Japan, unfortunately, has no overall privacy law. It is a patchwork of many kinds of laws, such as secrecy of communication protected by the Constitution, Act on the Protection of Personal Information, tort laws, Telecommunications Business Act, and other acts specific to certain industries.
In this case, the most relevant was Radio Law. "Nobody shall intercept wireless communication and leak the existence or contents of the communication, nor shall he make use of the information obtained by the interception of wireless communication." Article 59.
This, however, means that the act of intercepting itself is not illegal. According to Alan Eustace, Senior Vice President, Google never disclosed the information and it also has never intended to make use of the information. If it is true, it might be difficult to condemn Google's conduct as an illegal conduct. Of course, those whose privacy was invaded can file a lawsuit against Google by the theory of tort, as the victims do not know whether their own information was collected, this is not a realistic scenario.
What happened was that as Article 4 of the Telecommunications Business Act has a confidentiality clause, the Ministry of Internal Affairs and Communication rendered administrative guidance, saying that the conduct has the possibility to lead to the violation of the confidentiality clause.
But there are some problems on this logic. First, it is said that Google have not been reported itself as conducting telecommunications business (in Japan) according to the Telecommunications Business Act, because its servers are outside of Japan. Article 4 is only applicable to the telecommunications business. Second, at the time when Google's street view car collected privacy information, Google was not transmitting the information. Article 4 of the Telecommunications Business Act only prohibits the communication business "dealing with" communication from invading confidentiality of the communication. As Google's role was merely a "collector" of information and not a "transmitter" of information, it is unlikely (at least from the rigid interpretation of the text) that Google's act falls in the prohibition of Article 4 of the Act.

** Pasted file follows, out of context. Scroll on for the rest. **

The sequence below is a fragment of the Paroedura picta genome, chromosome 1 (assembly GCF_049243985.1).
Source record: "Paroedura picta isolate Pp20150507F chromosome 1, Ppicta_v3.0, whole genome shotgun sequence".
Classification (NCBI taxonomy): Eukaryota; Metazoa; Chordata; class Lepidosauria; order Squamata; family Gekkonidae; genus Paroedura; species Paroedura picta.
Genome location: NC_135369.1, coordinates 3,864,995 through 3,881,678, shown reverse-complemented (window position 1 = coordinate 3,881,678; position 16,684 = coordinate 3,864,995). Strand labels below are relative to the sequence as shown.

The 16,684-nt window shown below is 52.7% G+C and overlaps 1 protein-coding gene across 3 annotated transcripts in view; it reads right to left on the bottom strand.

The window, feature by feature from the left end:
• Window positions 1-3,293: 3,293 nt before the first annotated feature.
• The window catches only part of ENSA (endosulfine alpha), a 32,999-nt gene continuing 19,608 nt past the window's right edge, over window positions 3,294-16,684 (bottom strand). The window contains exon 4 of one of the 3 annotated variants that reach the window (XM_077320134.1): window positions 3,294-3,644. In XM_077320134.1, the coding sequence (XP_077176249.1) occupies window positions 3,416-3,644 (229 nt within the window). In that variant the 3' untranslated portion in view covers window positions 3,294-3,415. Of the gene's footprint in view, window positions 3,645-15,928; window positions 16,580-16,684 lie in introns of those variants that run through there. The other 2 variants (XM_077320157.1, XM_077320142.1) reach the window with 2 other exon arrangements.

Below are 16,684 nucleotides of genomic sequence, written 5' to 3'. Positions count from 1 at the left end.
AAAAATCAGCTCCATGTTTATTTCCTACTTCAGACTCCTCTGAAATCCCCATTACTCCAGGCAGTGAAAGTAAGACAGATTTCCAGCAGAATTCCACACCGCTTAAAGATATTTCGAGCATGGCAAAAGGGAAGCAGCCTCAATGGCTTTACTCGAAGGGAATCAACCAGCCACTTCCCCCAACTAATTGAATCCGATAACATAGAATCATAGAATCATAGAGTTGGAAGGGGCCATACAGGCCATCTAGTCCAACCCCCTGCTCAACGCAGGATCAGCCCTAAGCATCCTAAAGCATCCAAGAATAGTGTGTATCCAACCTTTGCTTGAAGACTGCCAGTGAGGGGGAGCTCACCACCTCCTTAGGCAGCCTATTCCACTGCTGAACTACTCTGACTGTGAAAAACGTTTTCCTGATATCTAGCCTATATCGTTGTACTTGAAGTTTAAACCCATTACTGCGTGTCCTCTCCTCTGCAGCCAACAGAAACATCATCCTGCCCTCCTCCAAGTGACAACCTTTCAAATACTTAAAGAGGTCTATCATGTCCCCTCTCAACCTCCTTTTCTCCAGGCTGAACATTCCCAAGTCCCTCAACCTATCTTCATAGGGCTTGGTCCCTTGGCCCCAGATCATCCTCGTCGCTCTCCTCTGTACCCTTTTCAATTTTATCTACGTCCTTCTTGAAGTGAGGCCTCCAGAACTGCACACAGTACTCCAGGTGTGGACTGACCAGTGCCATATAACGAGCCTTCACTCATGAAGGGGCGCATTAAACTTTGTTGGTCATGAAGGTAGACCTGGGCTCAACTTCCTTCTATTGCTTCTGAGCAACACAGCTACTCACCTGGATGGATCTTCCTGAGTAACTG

I believe that one of the reasons why there was no official administrative or criminal action against Google and just the guidance is that it was difficult to make a clear and convincing argument that Google violated administrative or criminal privacy laws.
This may call for the enactment of a wide privacy statute. Although the new statute can work very well, there is also the concern on undesirable consequences the statute may cause. Therefore, in order to make a good law which reconciles between privacy and other important values such as freedom of speech or access to information, I believe that further research on American or other foreign country's examples might be necessary.
DISCLAIMER: "IT Law issues in Japan" only provides general information about Japanese information technology law and does not, under any circumstances, constitute legal advice. You should first obtain the advice of professional legal counsel who is qualified in Japan before acting or refraining from acting based on this blog.